The delicious adventures experienced by Charlie Bucket on his visit to Willy Wonka’s mysterious chocolate factory light up the stage in this captivating adaptation of Roald Dahl’s fantastical tale. Featuring the enchanting songs from the 1971 film starring Gene Wilder in addition to a host of fun new songs, Roald Dahl’s Willy Wonka JR. is a scrumdidilyumptious musical guaranteed to delight everyone’s sweet tooth.
Willy Wonka / Candy Man
Willy Wonka is an enigmatic character; at once mysterious and mischievous but also charismatic. A young man (or a young woman) who is charismatic, engaging and has a great voice. The actor should be able to be funny and serious and change between the two on a dime.
The role of Charlie Bucket is the emotional heart and soul of the musical. The actor performing Charlie should have an unchanged voice and lots of pluck and enthusiasm. Charlie is in nearly every scene; the actor will need to handle the demands of a sizable role.
Grandpa Joe is the grandfather we all wish we had when we were Charlie’s age. He is caring, patient, sweet and always reminds Charlie to remain cheerful. An actor who can be kind and funny.
This is a great role for a young person who has a nice voice, and is a natural nurturer. Mr. Bucket performs the number “Think Positive” with Charlie.
This is a great role for a young person who has a nice voice, and is a natural nurturer. Mrs. Bucket sings “Cheer Up, Charlie” with Mr. Bucket and Grandpa Joe.
Phineous is the reporter who announces the winners of the Golden Ticket contest throughout the show. The role requires some singing, and can be doubled by Wonka or played by another actor. In addition, either a boy or a girl can play the role.
Singing, dancing chorus of fun characters.
Augustus is the overachieving eater who represents the evils of eating too much. Either a boy or a girl acting like a boy can play Augustus. Augustus sings “I Eat More!” along with his mother and Phineous Trout.
Mrs. Gloop is Augustus’ mother who has overindulged her son with food. She accompanies Augustus on the tour of the factory, and sings “I Eat More!” which is one of the more difficult songs in the score for young people. The role requires a character actress who isn’t afraid to take positive risks both in her acting and her singing.
For this adaptation Mike is not just a TV junky. He is also addicted to video games, the Internet and any other mindnumbing technological device. Mike is bratty, loud and obnoxious. He does not know the word “no.” Mike and Ms. Teavee sing “I See It All On TV”
Ms. Teavee is a take on all television moms of the distant past. Think June Cleaver (Leave it to Beaver) or Marion Cunningham (Happy Days) or even Carol Brady (The Brady Bunch). She’s perfectly put together and a bit vacant. She sings “I See It All On TV”
Gum chewer extraordinaire, Violet hails from Snellville, Georgia, so it’s nice if she has a Southern American accent, but not necessary. She sings “Chew It” along with Willy Wonka.
Mrs. Beauregard is a teacher of geography and has invested a great deal of hard-earned money on therapy for her daughter, with less than stellar results. The role is non-singing.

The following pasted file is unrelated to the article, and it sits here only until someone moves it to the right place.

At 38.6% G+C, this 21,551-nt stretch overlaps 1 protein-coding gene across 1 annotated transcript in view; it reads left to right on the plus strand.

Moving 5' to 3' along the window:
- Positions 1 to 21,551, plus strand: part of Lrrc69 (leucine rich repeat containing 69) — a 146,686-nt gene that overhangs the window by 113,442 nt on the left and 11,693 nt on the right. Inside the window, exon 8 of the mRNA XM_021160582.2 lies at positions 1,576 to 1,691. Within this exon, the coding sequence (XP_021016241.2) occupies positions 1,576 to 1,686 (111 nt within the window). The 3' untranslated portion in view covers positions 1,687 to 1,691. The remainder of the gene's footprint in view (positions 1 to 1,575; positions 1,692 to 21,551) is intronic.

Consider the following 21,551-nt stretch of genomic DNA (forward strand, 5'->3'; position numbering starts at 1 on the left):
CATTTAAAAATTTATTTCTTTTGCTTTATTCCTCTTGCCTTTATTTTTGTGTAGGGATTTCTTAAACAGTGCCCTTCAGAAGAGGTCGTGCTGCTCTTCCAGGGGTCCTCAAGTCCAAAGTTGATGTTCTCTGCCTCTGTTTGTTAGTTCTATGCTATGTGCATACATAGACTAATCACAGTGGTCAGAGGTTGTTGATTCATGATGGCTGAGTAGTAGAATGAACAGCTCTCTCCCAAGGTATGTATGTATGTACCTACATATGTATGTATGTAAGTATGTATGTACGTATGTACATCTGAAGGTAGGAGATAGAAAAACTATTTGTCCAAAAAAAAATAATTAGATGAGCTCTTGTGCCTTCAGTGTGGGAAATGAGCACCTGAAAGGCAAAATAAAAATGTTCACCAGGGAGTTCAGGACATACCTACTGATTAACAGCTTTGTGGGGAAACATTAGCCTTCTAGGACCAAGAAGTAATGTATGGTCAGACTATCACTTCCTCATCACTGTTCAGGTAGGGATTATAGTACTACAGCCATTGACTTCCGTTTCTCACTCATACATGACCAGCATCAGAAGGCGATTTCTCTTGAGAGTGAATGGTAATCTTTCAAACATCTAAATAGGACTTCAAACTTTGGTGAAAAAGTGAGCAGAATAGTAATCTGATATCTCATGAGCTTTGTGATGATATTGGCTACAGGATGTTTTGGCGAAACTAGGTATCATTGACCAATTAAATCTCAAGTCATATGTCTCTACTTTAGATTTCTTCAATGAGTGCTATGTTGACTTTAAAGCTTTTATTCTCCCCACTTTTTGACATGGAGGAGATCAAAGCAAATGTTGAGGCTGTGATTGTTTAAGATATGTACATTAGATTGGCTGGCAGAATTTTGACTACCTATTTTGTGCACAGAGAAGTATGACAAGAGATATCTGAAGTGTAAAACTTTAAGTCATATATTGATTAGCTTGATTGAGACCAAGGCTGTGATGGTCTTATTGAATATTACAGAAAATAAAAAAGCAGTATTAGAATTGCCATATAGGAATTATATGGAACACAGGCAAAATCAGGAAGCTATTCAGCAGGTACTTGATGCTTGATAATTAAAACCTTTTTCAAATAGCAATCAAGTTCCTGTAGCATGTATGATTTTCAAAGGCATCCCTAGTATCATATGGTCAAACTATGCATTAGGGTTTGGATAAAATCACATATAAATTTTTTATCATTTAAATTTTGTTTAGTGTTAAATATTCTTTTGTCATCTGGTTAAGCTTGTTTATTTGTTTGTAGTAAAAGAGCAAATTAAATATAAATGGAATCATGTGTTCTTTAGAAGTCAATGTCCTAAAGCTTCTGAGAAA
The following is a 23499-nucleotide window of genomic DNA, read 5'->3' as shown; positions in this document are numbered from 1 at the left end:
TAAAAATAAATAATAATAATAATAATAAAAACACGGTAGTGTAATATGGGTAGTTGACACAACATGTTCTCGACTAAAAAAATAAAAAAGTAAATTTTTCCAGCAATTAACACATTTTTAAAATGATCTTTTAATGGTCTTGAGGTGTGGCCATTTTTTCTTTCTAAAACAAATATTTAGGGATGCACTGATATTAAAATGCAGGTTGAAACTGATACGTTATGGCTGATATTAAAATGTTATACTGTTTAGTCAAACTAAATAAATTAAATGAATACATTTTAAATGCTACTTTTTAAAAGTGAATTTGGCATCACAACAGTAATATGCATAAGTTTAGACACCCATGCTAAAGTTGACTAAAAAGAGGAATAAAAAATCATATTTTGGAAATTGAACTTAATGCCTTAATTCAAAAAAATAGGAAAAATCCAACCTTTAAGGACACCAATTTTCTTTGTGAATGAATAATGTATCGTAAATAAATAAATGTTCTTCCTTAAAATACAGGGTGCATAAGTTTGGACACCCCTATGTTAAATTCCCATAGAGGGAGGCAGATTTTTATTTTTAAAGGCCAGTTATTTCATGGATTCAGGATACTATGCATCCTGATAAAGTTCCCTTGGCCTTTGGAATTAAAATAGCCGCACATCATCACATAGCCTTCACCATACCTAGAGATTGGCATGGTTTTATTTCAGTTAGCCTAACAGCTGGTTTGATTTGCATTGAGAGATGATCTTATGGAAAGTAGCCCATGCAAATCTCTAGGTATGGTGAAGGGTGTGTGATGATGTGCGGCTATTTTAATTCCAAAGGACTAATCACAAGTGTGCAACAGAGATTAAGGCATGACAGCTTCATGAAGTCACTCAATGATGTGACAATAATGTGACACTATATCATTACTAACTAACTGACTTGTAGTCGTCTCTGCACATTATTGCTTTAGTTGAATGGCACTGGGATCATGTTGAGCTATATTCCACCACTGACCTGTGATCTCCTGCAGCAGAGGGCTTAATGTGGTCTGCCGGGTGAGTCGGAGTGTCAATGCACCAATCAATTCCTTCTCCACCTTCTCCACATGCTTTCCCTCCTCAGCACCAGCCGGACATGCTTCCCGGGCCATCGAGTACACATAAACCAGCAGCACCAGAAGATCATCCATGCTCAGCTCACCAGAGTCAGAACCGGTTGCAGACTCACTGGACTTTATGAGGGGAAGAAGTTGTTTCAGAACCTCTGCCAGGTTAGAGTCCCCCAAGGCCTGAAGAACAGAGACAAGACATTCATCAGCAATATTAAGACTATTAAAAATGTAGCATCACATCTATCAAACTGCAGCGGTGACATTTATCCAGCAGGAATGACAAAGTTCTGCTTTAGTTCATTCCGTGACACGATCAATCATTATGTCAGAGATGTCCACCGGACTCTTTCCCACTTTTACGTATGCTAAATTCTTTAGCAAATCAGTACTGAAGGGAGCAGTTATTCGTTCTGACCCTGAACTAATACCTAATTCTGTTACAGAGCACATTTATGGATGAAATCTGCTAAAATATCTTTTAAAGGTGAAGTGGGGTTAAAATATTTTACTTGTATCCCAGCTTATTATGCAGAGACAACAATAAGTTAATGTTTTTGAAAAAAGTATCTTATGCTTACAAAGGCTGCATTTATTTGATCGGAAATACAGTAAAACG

Veruca is the wealthy, class-conscious, spoiled brat. She is often portrayed with a high British accent that is by no means required. Veruca’s solo number “I Want It Now”. Veruca should contrast sharply with Violet Beauregarde in terms of look and physical type.
Mr. Salt’s solution to most problems is to buy his way out. He is upper class, and usually portrayed with a high British accent.
Grandma Josephina, Grandma Georgina, Grandpa George
Charlie’s three grandparents are mainly non-singing character roles. Cast performers that are innately interesting, who have good comic timing and are solid actors.
James is Charlie’s friend from school. He has a few lines and sings the introduction of “The Candy Man” along with Matilda and Charlie.
Matilda is also a schoolmate of Charlie’s, but she’s a bit of bully. Matilda has a few lines and sings the introduction of “The Candy Man” along with James and Charlie.
The ultimate show-biz musical, Tony winner 42ND STREET celebrates Broadway, Times Square, and the people who make the magic of musical theatre. Boy meets girl, girl tries to get into the show, the show’s leading lady breaks her ankle and the “newcomer” chorus girl must try to fill her shoes. With smash hits such as We’re in the Money, Dames, Lullaby of Broadway and the title song, 42nd Street, this light-hearted musical offers tap-dancing fun and entertainment for everyone in the family!
Dorothy Brock — an established Broadway star Peggy Sawyer — young, talented and hopeful Maggie Jones — co-author of Pretty Lady Ann Reilly (Anytime Annie) — chorus girl, sub-principal of Pretty Lady Julian Marsh — Broadway director/producer Billy Lawlor — juvenile lead of Pretty Lady Bert Barry — co-author of Pretty Lady
Phyllis Dale — chorus girl Lorraine Flemming — chorus girl Gladys — chorus girl; singer, non-speaking Andy Lee — dance director Pat Denning — former vaudeville partner of Dorothy’s Abner Dillon — “angel” for Pretty Lady
Diane Lorimer — chorus girl Ethel — chorus girl Oscar — rehearsal pianist Mac — stage manager Frankie — stagehand Young Man with Clipboard — stagehand 2 Thugs — employees of gangster Nick Murphy; one of them non-speaking Doctor — Philadelphia theatre physician Waiter — Gypsy Tea Kettle employee Millie — dancer; non-speaking Willard — theatre electrician; non-speaking Robin — dancer; non-speaking 2 Policemen — dancers; non-speaking Pickpocket/Thief — dancer; non-speaking Young Soldier — dancer; non-speaking Gangster — dancer; non-speaking Conductor — the music director of the theatre pit orchestra; non-speaking
Ensemble Various Kids’ Voices Theatre Personnel Singers and Dancers of the Chorus